Still, keep in mind that this can confuse the child and make them think that they could have a baby by loving someone, so explain that you need to be quite a bit older for this to happen.

Inquisitive preschoolers (age 3-4)

Again, the chances that the child is explicitly asking about sex is quite low. Still, at this point, kids have seen plants be born from seeds, puppies, kittens, and babies, so an answer that has a bit more information can be given.

Wrapping the answer around the concept of a plant being born from a seed and growing into its own thing is a good idea. No need to go into details, just make a parallel with a concept of seeds and plants growing out of them, and most kids this age will accept this as a valid answer.

Elementary school kids (age 5-7)

We mentioned that kids at this age might ask specifically about sex. If this is the case, you’ll have to make a decision.

If you feel that your child is mature for his/her age at this point, you may want to go into a bit more detail here. Still, make sure that they’ll be able to handle it.

If not, then a good idea is to circumvent the question a bit by focusing on how the baby develops inside mommy’s stomach. There are plenty of appropriate books to show them the step-by-step development process of a baby developing from a seed to a baby.

Kids age 8+

Kids that are 8 or older are mature enough to know about sex, and denying them the information at this point will only motivate them to find the answers to their questions somewhere else.

You don’t want your kids to learn about sex from an unknown source, as they might misinterpret the information or run into information that is too much for them to process properly at their age.

At this point, using proper terms like the womb, penis, and vagina is appropriate as you want your child to understand the specific uses for their body parts and their proper names. Furthermore, make sure you set a tone that doesn’t imply awkwardness.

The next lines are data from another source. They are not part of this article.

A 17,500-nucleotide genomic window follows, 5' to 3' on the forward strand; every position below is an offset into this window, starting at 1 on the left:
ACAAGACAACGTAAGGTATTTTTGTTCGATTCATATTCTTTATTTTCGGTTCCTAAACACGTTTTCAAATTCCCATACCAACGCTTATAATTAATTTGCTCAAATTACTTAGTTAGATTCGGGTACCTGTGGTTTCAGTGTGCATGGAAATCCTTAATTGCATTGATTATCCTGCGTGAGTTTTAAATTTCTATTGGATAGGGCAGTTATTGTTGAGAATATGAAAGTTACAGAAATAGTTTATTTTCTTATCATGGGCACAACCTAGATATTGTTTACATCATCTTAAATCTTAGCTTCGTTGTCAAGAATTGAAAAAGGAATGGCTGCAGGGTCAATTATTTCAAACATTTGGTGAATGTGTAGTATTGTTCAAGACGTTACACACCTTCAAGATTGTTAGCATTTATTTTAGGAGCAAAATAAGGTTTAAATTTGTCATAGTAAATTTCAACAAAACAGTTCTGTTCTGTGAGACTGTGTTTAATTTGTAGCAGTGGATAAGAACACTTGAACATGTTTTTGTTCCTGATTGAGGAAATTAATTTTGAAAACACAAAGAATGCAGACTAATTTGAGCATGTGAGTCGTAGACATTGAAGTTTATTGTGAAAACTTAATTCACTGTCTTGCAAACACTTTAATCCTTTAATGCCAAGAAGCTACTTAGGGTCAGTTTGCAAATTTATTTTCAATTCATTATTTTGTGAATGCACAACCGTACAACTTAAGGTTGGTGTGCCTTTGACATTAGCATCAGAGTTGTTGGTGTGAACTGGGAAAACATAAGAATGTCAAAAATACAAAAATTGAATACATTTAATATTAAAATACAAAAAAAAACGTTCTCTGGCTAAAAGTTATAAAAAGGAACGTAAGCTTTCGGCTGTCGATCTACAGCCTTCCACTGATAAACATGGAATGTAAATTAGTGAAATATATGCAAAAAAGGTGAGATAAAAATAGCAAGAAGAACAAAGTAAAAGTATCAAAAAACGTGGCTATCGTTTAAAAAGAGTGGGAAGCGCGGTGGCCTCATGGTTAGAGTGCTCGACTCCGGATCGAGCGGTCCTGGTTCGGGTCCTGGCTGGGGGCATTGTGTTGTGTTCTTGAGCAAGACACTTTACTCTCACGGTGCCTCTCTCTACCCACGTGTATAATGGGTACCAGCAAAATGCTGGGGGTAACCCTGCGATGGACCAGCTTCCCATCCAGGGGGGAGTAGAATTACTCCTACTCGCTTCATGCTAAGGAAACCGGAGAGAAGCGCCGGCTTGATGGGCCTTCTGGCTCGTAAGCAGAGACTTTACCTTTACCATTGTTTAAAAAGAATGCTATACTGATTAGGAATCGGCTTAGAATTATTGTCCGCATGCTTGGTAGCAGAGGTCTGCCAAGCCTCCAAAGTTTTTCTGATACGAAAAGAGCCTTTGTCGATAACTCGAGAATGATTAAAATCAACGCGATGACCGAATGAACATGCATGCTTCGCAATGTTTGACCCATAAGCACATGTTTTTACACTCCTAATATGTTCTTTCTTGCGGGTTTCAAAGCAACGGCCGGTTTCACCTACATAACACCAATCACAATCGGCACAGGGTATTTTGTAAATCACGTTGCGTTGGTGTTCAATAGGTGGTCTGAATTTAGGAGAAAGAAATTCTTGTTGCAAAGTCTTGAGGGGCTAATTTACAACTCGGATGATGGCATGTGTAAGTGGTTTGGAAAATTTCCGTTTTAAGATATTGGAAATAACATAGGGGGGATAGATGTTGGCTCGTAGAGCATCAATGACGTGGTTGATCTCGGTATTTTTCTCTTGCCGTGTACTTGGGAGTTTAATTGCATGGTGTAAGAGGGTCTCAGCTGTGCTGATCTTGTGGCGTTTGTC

The goal is to answer their questions and have them come to you again with more complicated issues in the future. If you set a tone that makes them uncomfortable, again, they will find another source to get informed.

Sex is a normal, natural thing, and you should treat it as such in a conversation with your child.

Have a look at this interesting youtube video by “Sexplanations” to get an idea.


First off, if you are reading this, you are being an active parent. The general approach a lot of parents take is to “cross that bridge when they get there.” It’s not a good idea, as you’ll be caught by surprise, and you might fumble your approach because you are not prepared to deal with it.

One of the best pieces of advice we can give you for dealing with these questions at any age is to ask your kid what they think about the subject. This is very important as this will give you insight into what exactly they’re asking about and help you uncover what information they already have.

Kids pick up things at a fantastic rate, and their memory is almost impeccable, so seeing what they already know is always a good idea.

We hope you find our advice useful and that it helps you keep your child appropriately informed when they ask this fundamental question. Keep the information appropriate for their age and strive not to create a stigma about sex.